Fresh asparagus is sweeter and more tender, and the quality quickly degrades after harvest. It’s worth seeking them out at a farmers’ market during their short season.
When is asparagus in season?
Asparagus has a relatively short season, from March to June. After it is picked, the sugars decline and the spears turn fibrous and stringy. So the fresher you can find them, the better they will be.
Farmers markets have the freshest supply, usually picked the morning of the market.
- Green – what you commonly see
- White – dirt is mounded up around the plant as it grows, blocking sunlight from reaching the spears. This is what makes them white. Some people love them (especially in France), other’s don’t care for the flavor.
- Purple – these are stunning, however it’s worth knowing that the purple color disappears when they are cooked.
How to pick
Fresher asparagus will have tightly closed buds with stalks that are not woody or fibrous looking at the ends. Also, size has nothing to do with their quality, as confirmed by multiple sources. Serious Eats has some good advice on choosing size based on your cooking method:
- Choose thinner stalks for boiling, snacking or sauteing
- Buy thicker ones for roasting or grilling. The larger stalks have more water content and can stand up to those high heat cooking methods.
How to store
Use asparagus as soon as you can, as they get tougher and more fibrous the longer you store them. Cold temperatures slow down the negative effects of storage, so be sure to put them in the fridge.
Some people have reported good results from storing them in a glass with a small amount of water (like you’d store flowers). Some suggest to then cover it with a plastic bag to keep in the moisture. An alternative method is to wrap the bottoms in a damp paper towel and store in an open plastic bag in the crisper drawer.
How long will it last?
Best eaten right away as flavor deteriorates over time and they get woody, but they can last up to 4 days when properly stored.
Don’t snap spears
It used to be common advice to bend asparagus spears until the ends snap off. The idea was that they will naturally break where the woodiness ends.
However, that doesn’t quite work in practice. It turns out they break where we put the most pressure. This causes an unnecessary waste of food and money. Oregon Live has a full article about it, encouraging you to not snap those spears.
It’s better to simply cut the ends off with a knife (it’s faster too) to get rid of the fibrous and dried-out ends.
Why some asparagus is woody & what to do about it
Asparagus gets woody, or sometimes described as stringy, the longer it is stored. This happens in two places: at the cut end, and throughout the inside of the spear.
When the spears are cut for harvest, they try to heal themselves, and this causes woodiness at the end of the stem. This isn’t a huge problem since you can just cut the ends off.
The more difficult problem is when it gets stringy throughout the entire spear. This happens because the spears continuously convert their sugars into a substance (call lignin) that causes woodiness. The longer asparagus is stored, the more sugars they convert. Cooking doesn’t make them less stringy.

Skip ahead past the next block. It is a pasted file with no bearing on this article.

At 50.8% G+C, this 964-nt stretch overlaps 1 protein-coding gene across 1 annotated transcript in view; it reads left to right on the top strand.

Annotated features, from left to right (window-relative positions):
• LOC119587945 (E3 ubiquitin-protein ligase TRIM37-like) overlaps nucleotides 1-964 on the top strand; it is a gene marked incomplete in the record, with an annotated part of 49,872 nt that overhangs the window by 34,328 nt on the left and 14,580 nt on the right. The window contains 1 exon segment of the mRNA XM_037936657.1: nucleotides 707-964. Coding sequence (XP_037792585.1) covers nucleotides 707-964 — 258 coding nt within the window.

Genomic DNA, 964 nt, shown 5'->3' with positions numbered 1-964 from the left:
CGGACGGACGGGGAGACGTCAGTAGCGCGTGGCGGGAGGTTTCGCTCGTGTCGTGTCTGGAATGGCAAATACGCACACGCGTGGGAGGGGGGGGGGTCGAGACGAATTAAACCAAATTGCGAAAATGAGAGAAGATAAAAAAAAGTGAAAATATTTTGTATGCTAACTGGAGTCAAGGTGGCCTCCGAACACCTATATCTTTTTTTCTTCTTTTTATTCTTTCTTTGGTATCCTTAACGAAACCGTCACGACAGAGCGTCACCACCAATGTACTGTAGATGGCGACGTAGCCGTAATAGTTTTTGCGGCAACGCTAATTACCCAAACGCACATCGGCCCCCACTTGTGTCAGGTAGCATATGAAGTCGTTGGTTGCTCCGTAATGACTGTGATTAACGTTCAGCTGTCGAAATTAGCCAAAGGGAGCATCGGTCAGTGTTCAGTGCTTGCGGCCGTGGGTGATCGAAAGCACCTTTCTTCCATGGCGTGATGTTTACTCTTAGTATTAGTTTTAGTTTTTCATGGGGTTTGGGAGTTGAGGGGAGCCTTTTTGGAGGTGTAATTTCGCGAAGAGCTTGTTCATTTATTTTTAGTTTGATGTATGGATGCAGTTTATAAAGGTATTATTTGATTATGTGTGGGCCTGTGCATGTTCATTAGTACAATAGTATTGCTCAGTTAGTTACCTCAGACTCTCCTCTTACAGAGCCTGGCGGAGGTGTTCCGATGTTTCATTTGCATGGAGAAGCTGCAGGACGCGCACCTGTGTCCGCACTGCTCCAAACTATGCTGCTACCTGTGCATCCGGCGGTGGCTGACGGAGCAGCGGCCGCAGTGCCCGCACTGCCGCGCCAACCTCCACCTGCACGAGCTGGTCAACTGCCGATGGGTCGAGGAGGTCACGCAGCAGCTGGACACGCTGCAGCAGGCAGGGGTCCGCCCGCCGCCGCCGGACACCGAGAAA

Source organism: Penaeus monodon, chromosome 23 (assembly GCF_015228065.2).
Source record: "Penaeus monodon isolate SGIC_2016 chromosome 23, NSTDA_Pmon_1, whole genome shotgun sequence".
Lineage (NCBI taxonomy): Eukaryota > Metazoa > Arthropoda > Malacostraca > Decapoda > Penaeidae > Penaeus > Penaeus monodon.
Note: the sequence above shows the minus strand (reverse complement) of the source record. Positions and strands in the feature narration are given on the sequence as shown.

The best solution is to buy the freshest asparagus you can find and use it right away. That isn’t always practical, but refrigeration slows down this sugar-to-woodiness conversion. This means you should not only buy the most recently cut asparagus, but ones that have been kept cold as well. Then once you get home, keep it cold in the fridge.
- Preparing Asparagus – The Botanist in the Kitchen
- Wound-lignifying Asparagus – Oxford Academic Journal
Should I buy organic?
Organic is always a good choice, however, it isn’t necessary for asparagus. Tests for pesticide show that conventionally grown asparagus has very little pesticide per serving, so low that it’s almost indistinguishable from organic sources.
Each recipe below only uses ingredients that are in season at the same time as asparagus, or ingredients that have a year-round season. Since their season overlaps with the beginning or end of other fruits and vegetables, the recipes are grouped into early season, late season, or anytime they are available.
…For anytime asparagus is in season
Asparagus and mushroom pasta – recipe by Salt & Lavender
Caesar salad with grilled asparagus and quail eggs – recipe by Cooking LSL
Garlic Parmesan roasted asparagus by Belle of the Kitchen
Charred asparagus cream pasta with blackened lemon chicken by Half Baked Harvest
Asparagus tart – recipe by The Petite Cook
Asparagus and pea soup – recipe by Harriet Emily
Shaved asparagus, radish and quinoa salad with lemon-dijon poppy seed dressing – recipe by Vanilla And Bean
While radishes can be harvested year round in California (and ship well across the country), spring brings us wonderful watermelon radishes (slightly more mild than regular radishes with striking hot-pink flesh).
…For the very end of the season (around June)
Asparagus shakshuka – by Recipes from a Pantry
Bell peppers come into season in early summer, right around when asparagus season is ending. So this is a perfect use for the very last asparagus you can find.